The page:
CTV gut check

I won’t belabor the point much further, but I will show you what bid request quantities look like in CTV (“connected TV”), the darling of media buyers today. At some of the highest CPM prices in all of digital advertising, CTV is the darling of fraudsters too!

  • 27 billion bid requests per day (26.6 billion from the U.S.)
  • 818 billion bid requests per month (795 billion from the U.S.)

The number of connected TVs is estimated to be around 60 million (out of the 330 million people in the U.S., one in five people have connected TVs). The numbers above imply 450 bid requests per day per CTV, and 13,633 per month. Seems reasonable?

Consider the following data from TVision. If humans are spending their time streaming on Netflix, YouTube, Amazon Prime Video, Disney+, AppleTV, HBO Max, and Hulu, how much time would they have to stream on connected TV devices and apps outside of those (which is where the majority of the programmatic CTV inventory comes from)?

No fraud in CTV because it’s impossible

To this day, I am hearing CTV ad buyers claim that there’s “no fraud in CTV because it’s impossible.” You’d think that I’d think that that’s absurd. But would you believe that statement is true? It IS true if you consider only real media sellers. The opposite is true too: nearly 100% of the CTV bid requests seen in the programmatic firehose are suspect or outright fraud. That’s right. All 19 CTV fraud cases in the last two years have been faked bid requests. None of the ads ever ran, let alone ran on a TV. The Grindr mobile app (and other mobile apps) are sending bid requests pretending to be connected TV so they can earn the higher CPMs. Smart refrigerators were also fabricating fake CTV bid requests. Python scripts and javascript code in ad slots were generating more than 12 billion fake CTV bid requests per day. Using round numbers, these 12 billion faked CTV bid requests account for roughly half of the 26 billion CTV bid requests observed daily in the U.S. At this time, there’s no detection technology that can verify the bid request originated from a real connected TV or directly detect the ad ran on a TV. The static image pixels currently in use for fraud detection in CTV can be invoked by any party at any time. For example, it is trivial to invoke the Complete.gif tracking pixel to make it appear the video ad was watched to completion even if no ad ever ran.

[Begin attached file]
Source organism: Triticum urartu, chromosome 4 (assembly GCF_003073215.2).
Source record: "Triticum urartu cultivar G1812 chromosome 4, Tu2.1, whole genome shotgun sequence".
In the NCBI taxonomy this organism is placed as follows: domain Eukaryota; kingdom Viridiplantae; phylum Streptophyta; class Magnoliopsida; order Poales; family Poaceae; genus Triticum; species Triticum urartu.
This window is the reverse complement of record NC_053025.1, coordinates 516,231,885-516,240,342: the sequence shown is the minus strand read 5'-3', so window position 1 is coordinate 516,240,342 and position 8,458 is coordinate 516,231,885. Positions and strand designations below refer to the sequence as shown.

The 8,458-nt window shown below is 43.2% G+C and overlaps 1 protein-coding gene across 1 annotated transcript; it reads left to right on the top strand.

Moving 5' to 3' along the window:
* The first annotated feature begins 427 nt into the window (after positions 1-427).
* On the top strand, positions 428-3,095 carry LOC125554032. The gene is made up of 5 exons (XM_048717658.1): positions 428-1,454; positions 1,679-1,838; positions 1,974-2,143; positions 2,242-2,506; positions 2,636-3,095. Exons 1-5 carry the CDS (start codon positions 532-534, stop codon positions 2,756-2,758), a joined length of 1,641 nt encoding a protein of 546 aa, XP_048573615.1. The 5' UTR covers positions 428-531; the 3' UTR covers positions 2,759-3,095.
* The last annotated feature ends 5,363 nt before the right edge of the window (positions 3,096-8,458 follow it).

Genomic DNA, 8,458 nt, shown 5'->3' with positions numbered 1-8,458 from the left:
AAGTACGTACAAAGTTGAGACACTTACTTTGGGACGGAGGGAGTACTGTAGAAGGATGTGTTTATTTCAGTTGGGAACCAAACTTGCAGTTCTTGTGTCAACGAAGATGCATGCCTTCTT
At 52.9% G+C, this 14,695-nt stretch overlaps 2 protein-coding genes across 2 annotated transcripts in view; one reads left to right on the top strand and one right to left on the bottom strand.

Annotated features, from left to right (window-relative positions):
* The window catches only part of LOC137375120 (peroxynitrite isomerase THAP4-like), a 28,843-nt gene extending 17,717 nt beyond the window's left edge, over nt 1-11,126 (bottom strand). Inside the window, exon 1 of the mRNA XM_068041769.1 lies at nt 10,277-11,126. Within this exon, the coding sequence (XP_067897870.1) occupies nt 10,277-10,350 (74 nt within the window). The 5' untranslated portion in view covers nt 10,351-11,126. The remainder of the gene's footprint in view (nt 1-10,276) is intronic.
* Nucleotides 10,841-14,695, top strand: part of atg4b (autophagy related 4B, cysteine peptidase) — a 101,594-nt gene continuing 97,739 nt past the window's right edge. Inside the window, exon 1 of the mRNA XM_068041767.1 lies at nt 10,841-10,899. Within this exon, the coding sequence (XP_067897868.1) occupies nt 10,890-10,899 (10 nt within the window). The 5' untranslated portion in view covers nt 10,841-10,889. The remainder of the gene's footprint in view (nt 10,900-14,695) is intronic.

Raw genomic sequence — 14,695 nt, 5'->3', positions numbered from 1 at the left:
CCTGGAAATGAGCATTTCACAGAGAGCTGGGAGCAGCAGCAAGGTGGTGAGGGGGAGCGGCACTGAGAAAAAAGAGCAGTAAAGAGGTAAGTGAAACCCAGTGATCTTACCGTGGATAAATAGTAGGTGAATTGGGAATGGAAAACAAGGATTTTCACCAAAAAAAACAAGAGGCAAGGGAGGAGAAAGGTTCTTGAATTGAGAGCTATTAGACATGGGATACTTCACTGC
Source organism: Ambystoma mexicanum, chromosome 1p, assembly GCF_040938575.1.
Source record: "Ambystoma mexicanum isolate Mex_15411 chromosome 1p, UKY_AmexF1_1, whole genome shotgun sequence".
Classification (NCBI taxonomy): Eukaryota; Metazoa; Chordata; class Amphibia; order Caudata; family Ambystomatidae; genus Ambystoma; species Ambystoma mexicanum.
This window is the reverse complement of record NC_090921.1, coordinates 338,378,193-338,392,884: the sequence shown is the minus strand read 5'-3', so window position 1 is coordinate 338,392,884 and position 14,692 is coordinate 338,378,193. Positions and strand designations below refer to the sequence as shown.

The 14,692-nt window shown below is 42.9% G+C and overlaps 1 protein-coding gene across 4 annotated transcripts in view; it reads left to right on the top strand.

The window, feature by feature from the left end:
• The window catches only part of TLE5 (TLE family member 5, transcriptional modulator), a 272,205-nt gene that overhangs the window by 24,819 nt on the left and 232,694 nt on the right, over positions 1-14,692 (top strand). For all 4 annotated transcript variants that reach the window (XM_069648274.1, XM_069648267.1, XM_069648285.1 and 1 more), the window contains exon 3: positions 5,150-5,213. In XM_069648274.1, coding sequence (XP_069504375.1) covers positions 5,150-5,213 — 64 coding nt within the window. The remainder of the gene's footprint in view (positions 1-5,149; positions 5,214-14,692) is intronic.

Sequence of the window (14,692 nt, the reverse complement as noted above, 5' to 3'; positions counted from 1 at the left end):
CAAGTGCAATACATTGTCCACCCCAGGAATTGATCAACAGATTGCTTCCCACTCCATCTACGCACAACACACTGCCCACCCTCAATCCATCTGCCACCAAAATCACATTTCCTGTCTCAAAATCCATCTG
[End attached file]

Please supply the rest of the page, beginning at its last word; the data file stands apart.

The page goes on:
So what?

Hopefully the stroll through the programmatic bid request firehose above gave you a frightening glimpse into what is supposedly being bought and sold through programmatic channels. Hopefully the quantities gave you a chance to gut check your assumptions with some common sense. What should advertisers do from here on out?

  • Ask the ad sellers how it is possible that they are offering to sell such vast quantities of ad impressions, especially on CTV
  • As if the ad sellers are bundling audience extension – e.g. where ads are run on sites and apps, not on TVs – but still selling it at CTV prices
  • Consider buying direct from real media sellers (hint: they still have unsold inventory). There is no free lunch and most low-cost CTV ads are not real.
  • Do the hard work of measuring for incrementality of business outcomes; this will tell you if your programmatic ads are actually driving more business outcomes than in the absence of those ads.